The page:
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Weather 11 March 2016

Weather 11 March 2016

What Happened
This week’s weather closely followed the pattern similar to 10 days ago. The only exception is that the South Atlantic high pressure cell has grown in strength, reading 1028 mB by the middle of the week. This same pattern is set to repeat itself for the third time over the coming fortnight.
For some time (two months), the core of the South Atlantic high has shown enhanced mobility, shifting from the Lüderitz latitude southward by about 1000 km to 40oS with every passing cycle as it traversed the ocean south of Cape Agulhas. While the proximity of the high has had a negative impact on our rainfall season, this regular shift created a window of improved conditions for local rainfall, every second week which lasted for about four days. Still, the rainfall remained disappointing, mostly due to the height of the mid-level trough that regularly ran from southern Angola through Namibia and Botswana, into South Africa.
Two weeks ago, these conditions started changing noticeably with the core of the South Atlantic gaining strength and displaying a bias to move further south in its decad oscillation. Its eastward protrusion also remained stationary south of Cape Agulhas for longer periods.
During the week, the customary mid-level trough was present from Angola across Namibia and into South Africa. But on the surface, most of the country was under high pressure control, so the system moved east fairly quickly taking the major rainfall activity to Botswana, Zimbabwe, South Africa’s Limpopo province and southern Mozambique. Yet, while the system was over northern Namibia, it produced some spectacular precipitation.
Towards the end of the week, high pressure control has taken hold of most of Namibia at the surface level. This impact could be discerned readily on satellite images, showing that the band of atmospheric instability lay just north of the Angolan border and just east of the Botswana border. Only the Kavango continued to benefit from positive rainfall conditions for the duration of the week.
Over the interior and up to about Tsumeb, the presence of the high was indicated by the cooler nights. Since it is still some two weeks to the equinox, this colder air was rapidly heated when the sun rose, leading and contributing to the expected low-pressure conditions over the central parts of southern Africa.
In the mid-levels, another trough was forming in the wake of its predecessor, again slowly building from the south-western corner of Angola and crossing the Kunene River into Namibian airspace by late Wednesday. This brought in some cloudiness but at an elevated level. It was also noticeable that the colder air penetrated from the south, indicative of the South Atlantic high’s trajectory as it slipped around the continent.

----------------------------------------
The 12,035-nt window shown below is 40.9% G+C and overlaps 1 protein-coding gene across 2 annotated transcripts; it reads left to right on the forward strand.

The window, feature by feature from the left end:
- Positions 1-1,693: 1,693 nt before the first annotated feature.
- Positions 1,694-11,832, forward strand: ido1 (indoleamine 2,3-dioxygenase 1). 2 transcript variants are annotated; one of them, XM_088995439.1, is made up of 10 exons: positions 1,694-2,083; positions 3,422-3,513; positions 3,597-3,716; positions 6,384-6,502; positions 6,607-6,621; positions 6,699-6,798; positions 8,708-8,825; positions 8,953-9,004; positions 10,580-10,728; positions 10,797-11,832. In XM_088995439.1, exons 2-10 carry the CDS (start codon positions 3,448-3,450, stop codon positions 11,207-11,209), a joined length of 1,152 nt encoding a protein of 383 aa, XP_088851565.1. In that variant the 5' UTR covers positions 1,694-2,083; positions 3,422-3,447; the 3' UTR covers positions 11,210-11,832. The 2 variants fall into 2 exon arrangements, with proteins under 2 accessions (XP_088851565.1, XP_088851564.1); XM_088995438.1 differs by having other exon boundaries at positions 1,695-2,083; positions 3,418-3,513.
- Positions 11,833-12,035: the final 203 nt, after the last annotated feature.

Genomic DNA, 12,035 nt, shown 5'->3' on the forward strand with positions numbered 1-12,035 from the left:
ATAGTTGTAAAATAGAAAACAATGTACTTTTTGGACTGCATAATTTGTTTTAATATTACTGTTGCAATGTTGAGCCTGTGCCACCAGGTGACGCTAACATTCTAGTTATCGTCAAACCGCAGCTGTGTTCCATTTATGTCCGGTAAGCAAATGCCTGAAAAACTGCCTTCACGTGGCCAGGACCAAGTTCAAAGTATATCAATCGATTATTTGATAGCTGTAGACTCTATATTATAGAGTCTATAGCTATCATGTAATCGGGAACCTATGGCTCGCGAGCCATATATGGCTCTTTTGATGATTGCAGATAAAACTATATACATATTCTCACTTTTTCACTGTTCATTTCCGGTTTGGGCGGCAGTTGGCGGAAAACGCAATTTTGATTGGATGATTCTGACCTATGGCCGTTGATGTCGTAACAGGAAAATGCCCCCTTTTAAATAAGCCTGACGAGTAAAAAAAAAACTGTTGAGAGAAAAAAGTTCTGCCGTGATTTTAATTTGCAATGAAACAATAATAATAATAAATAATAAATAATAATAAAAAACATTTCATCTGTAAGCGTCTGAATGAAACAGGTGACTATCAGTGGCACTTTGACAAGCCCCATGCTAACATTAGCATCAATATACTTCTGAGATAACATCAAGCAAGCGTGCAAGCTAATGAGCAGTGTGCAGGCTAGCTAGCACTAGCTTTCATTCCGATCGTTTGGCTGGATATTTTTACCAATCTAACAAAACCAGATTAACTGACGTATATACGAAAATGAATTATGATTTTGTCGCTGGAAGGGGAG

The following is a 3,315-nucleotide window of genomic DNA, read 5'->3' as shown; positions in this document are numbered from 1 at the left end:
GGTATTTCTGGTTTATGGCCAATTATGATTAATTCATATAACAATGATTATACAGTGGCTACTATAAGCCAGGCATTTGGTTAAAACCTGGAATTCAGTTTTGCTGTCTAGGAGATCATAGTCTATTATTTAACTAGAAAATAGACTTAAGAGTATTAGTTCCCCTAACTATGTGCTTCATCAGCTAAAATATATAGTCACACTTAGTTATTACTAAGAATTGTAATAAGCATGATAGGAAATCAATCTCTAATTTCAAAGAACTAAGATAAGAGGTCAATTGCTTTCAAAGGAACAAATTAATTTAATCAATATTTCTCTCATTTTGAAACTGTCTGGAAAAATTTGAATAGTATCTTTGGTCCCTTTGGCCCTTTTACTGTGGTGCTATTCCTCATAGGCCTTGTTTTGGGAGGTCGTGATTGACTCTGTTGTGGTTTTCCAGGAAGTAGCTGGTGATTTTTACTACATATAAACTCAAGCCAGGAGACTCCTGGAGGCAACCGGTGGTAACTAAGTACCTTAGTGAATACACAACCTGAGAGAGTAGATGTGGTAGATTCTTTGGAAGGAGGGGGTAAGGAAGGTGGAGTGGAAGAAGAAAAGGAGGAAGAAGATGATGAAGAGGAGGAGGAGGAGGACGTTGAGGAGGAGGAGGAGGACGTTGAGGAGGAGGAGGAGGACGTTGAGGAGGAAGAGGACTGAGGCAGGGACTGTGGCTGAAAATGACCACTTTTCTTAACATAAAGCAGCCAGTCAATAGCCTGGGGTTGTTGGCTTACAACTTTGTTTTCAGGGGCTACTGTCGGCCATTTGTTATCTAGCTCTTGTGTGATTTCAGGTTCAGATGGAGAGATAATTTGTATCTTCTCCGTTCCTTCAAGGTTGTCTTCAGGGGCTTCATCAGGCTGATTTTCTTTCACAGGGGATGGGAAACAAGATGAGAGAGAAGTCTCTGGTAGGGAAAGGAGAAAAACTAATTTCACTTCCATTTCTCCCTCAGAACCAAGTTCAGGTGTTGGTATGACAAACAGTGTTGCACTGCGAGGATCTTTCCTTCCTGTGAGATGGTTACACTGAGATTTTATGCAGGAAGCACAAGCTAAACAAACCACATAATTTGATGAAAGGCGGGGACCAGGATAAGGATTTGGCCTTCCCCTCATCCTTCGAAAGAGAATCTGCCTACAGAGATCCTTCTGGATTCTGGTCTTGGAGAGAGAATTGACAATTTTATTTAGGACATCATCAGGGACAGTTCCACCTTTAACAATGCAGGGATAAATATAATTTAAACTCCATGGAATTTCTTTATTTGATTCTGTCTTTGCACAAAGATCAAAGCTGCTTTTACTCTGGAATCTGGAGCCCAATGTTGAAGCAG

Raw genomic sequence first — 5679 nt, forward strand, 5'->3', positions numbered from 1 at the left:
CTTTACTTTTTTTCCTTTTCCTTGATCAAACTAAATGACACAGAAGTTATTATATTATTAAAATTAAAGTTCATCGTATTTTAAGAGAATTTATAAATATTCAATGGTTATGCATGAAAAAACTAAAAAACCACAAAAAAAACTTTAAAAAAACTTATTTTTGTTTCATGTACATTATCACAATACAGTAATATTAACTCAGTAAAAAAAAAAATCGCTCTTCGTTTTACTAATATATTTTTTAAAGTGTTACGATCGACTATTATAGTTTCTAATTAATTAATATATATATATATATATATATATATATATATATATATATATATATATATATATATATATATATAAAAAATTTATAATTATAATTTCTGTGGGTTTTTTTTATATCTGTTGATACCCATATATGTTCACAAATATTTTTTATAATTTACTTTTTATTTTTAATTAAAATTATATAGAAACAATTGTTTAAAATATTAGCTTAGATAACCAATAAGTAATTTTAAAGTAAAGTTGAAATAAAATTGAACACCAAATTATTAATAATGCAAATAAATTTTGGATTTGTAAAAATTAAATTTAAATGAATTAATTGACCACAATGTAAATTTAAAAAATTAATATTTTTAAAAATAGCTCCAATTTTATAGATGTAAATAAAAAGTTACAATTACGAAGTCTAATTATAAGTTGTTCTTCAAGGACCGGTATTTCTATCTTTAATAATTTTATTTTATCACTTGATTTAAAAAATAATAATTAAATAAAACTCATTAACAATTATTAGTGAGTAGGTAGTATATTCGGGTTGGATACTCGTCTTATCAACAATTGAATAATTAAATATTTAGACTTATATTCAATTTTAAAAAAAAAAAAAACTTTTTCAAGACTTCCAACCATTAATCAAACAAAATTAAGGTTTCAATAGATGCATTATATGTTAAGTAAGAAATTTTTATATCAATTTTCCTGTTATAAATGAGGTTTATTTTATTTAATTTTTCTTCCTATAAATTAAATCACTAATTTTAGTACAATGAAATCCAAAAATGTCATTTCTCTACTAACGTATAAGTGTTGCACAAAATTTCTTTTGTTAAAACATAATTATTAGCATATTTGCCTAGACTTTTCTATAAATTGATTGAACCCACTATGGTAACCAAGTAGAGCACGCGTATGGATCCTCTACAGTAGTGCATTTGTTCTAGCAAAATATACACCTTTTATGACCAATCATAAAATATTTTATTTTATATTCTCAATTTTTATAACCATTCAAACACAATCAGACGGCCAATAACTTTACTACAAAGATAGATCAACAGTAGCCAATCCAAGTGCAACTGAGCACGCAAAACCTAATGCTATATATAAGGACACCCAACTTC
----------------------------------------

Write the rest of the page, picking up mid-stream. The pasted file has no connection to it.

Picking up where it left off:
What’s Coming
Chances are very good that the South Atlantic high will again from an elongated, strong protuberance that will stretch from west of the sub-continent to the southern entrance of the Mozambican Channel. Similar to ten days ago, the presence of this high acts as an effective blockade against colder, denser air from the south, while its leading edge, provides the required locomotion from the Mozambican channel across southern Mozambique, Zambia and Angola, and from there into Namibian and Botswana airspace.
It further acts like a damwall, obstructing the low pressure airflow from the north, causing it to converge over southern Namibia and the Karoo in South Africa. This trough started building earlier in the week already, but by Sunday evening, it should be visible over 90% of the country with the only exception, the central and southern Namib, which will remain subject to high pressure control.
The system builds in strength over the weekend with an intrusion from the north becoming stronger during Sunday night. For Monday, Tuesday and Wednesday, rain is indicated for about two thirds of Namibia, as the trough sweeps towards the south-east. The pattern will be very similar to the previous – higher precipitation in the north, some widespread rains over the interior, and again some good rains along the Botswana border from north to south.

About The Author


Today the Typesetter is a position at a newspaper that is mostly outdated since lead typesetting disappeared about fifty years ago. It is however a convenient term to indicate a person that is responsible for the technical refinement of publishing including web publishing. The Typesetter does not contribute to editorial content but makes sure that all elements are where they belong. - Ed.